Veterans Day is coming up, and if you’re so inclined, there are countless books about military history and endeavors that you could dive into. In the past around this time of year, I’ve read Barbara Tuchman’s “The Guns of August” (about the beginnings of World War I) and Margaret MacMillan’s “Paris 1919” (about the aftermath of the war and the Treaty of Versailles), to name a couple.
But I found some military history in an unexpected place this year — a couple of huge historical science fiction novels by award-winning author Connie Willis. “Blackout” was released earlier this year, and “All Clear” came out last month. They’re part of a premise that Willis developed almost 30 years ago: at a future Oxford University, time travel has been invented and historians send themselves into the past to directly observe events.
Willis first wrote about these historians in the short story “Fire Watch” (which is available for free online), and followed with two novels: “Doomsday Book” (set in 14th-century England during a plague outbreak; a terrific read, but not the most uplifting story) and “To Say Nothing of the Dog” (a much more humorous and romantic story from Victorian England, as might be surmised from the title appropriated from Jerome K. Jerome). “Fire Watch” is set at St. Paul’s Cathedral in London during the Blitz in the early years of World War II, and “Blackout” and “All Clear” refer to events in that story. (That’s St. Paul’s at the top, standing amid the rubble of surrounding neighborhoods.)
“Blackout” and “All Clear” are Willis’ first novels since 2002. They were supposed to be one novel, but the story kept growing. Summarizing a plot with so many twists isn’t really possible, but essentially, three historians find themselves trapped for unknown reasons in England during World War II, and have to figure out how to stay alive, how to get home and how not to change the course of history while doing it.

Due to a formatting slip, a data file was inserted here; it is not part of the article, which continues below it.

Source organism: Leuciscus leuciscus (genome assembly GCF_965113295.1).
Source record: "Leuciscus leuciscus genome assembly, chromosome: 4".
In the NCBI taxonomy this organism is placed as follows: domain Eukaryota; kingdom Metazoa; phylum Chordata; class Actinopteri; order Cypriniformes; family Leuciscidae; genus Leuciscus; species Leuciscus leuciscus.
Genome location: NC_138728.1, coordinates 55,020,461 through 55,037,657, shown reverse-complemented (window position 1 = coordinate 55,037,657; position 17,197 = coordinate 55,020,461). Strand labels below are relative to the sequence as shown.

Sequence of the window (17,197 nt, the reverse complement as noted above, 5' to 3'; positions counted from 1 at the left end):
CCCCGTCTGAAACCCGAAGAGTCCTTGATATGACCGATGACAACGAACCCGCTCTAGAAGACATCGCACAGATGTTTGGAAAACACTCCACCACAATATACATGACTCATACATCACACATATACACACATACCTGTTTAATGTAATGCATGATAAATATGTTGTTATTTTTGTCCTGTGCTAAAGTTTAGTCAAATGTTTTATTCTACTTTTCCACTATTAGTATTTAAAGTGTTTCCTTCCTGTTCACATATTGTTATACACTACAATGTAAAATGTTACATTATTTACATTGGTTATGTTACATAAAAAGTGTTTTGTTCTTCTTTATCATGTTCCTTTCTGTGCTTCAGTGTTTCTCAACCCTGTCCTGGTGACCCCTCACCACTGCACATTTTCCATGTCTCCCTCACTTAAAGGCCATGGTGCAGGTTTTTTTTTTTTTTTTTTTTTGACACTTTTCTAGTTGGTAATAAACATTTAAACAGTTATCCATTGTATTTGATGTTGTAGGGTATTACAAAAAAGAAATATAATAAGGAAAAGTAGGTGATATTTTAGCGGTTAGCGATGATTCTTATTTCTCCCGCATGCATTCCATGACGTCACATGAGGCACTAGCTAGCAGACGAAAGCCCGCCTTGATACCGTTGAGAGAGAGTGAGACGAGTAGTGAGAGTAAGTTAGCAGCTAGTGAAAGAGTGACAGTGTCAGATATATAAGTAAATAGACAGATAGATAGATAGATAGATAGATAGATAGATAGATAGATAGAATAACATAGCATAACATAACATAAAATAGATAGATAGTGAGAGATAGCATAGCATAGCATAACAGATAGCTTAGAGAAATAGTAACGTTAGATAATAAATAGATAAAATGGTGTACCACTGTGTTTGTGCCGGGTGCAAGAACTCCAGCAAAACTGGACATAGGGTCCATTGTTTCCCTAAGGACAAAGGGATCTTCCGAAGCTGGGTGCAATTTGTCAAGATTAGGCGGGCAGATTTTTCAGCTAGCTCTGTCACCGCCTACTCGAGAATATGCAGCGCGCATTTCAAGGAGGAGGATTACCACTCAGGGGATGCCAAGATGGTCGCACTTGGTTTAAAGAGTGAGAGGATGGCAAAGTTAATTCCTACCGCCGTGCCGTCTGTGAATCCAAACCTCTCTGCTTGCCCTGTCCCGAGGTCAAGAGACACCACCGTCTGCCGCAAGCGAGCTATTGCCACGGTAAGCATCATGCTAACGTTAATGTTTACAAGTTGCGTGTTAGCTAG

I said at the beginning that I’d found some military history in these books, but that might not be exactly right. The historical detail from Willis is amazing, but except for a couple of scenes from the rescue of the British army at Dunkirk, there’s not much traditional military action. Then again, all of England was a war zone. People were killed and buildings bombed into rubble every night during the Blitz, and every Londoner was part of the war in an extremely personal way.
In “Blackout,” we get views of several scenes of World War II England: Dunkirk, the Blitz in London and the resulting evacuation of the city’s children to the countryside; the ambulance drivers who tended to the wounded after German rocket attacks; and even a snippet of a joyous Trafalgar Square on V-E Day. Similar scenes are part of “All Clear,” but much more of that story is set in London during the Blitz.
Michael Dirda of The Washington Post, the best book reviewer alive, says of “Blackout”:
If you’re a science-fiction fan, you’ll want to read this book by one of the most honored writers in the field (10 Hugos, six Nebulas); if you’re interested in World War II, you should pick up “Blackout” for its you-are-there authenticity; and if you just like to read, you’ll find here a novelist who can plot like Agatha Christie and whose books possess a bounce and stylishness that Preston Sturges might envy.
Just don’t think you’re going to get through these books quickly. They are big, and dense with detail, and it’ll take you a while. But they’re worth it.